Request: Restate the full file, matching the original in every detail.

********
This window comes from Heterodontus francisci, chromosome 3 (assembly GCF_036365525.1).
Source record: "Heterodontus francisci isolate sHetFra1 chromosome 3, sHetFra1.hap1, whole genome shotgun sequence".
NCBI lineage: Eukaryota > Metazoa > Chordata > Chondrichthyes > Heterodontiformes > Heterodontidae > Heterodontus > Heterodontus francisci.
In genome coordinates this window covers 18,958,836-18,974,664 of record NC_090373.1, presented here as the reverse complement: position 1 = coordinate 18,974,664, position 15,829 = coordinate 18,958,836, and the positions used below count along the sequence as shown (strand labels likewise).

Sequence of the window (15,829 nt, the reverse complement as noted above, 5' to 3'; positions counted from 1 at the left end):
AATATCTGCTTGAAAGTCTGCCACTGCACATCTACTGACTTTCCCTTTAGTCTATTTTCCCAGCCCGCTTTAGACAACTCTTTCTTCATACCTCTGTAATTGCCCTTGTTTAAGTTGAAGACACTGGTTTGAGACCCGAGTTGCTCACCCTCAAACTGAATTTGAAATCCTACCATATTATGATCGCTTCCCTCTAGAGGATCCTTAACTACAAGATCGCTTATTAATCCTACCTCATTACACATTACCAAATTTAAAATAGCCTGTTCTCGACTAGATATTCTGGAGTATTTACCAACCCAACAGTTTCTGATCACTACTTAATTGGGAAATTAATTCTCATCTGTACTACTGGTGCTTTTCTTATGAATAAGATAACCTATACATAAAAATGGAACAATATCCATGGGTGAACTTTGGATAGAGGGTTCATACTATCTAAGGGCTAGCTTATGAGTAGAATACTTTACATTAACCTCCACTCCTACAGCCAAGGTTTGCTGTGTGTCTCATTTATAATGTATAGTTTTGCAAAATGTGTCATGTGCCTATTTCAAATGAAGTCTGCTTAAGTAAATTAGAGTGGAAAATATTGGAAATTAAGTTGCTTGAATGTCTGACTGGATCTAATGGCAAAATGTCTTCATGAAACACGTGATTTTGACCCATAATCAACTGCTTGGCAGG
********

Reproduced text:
This window comes from Heterodontus francisci, chromosome 3 (assembly GCF_036365525.1).
Source record: "Heterodontus francisci isolate sHetFra1 chromosome 3, sHetFra1.hap1, whole genome shotgun sequence".
NCBI lineage: Eukaryota > Metazoa > Chordata > Chondrichthyes > Heterodontiformes > Heterodontidae > Heterodontus > Heterodontus francisci.
In genome coordinates this window covers 18,958,836-18,974,664 of record NC_090373.1, presented here as the reverse complement: position 1 = coordinate 18,974,664, position 15,829 = coordinate 18,958,836, and the positions used below count along the sequence as shown (strand labels likewise).

Sequence of the window (15,829 nt, the reverse complement as noted above, 5' to 3'; positions counted from 1 at the left end):
AATATCTGCTTGAAAGTCTGCCACTGCACATCTACTGACTTTCCCTTTAGTCTATTTTCCCAGCCCGCTTTAGACAACTCTTTCTTCATACCTCTGTAATTGCCCTTGTTTAAGTTGAAGACACTGGTTTGAGACCCGAGTTGCTCACCCTCAAACTGAATTTGAAATCCTACCATATTATGATCGCTTCCCTCTAGAGGATCCTTAACTACAAGATCGCTTATTAATCCTACCTCATTACACATTACCAAATTTAAAATAGCCTGTTCTCGACTAGATATTCTGGAGTATTTACCAACCCAACAGTTTCTGATCACTACTTAATTGGGAAATTAATTCTCATCTGTACTACTGGTGCTTTTCTTATGAATAAGATAACCTATACATAAAAATGGAACAATATCCATGGGTGAACTTTGGATAGAGGGTTCATACTATCTAAGGGCTAGCTTATGAGTAGAATACTTTACATTAACCTCCACTCCTACAGCCAAGGTTTGCTGTGTGTCTCATTTATAATGTATAGTTTTGCAAAATGTGTCATGTGCCTATTTCAAATGAAGTCTGCTTAAGTAAATTAGAGTGGAAAATATTGGAAATTAAGTTGCTTGAATGTCTGACTGGATCTAATGGCAAAATGTCTTCATGAAACACGTGATTTTGACCCATAATCAACTGCTTGGCAGG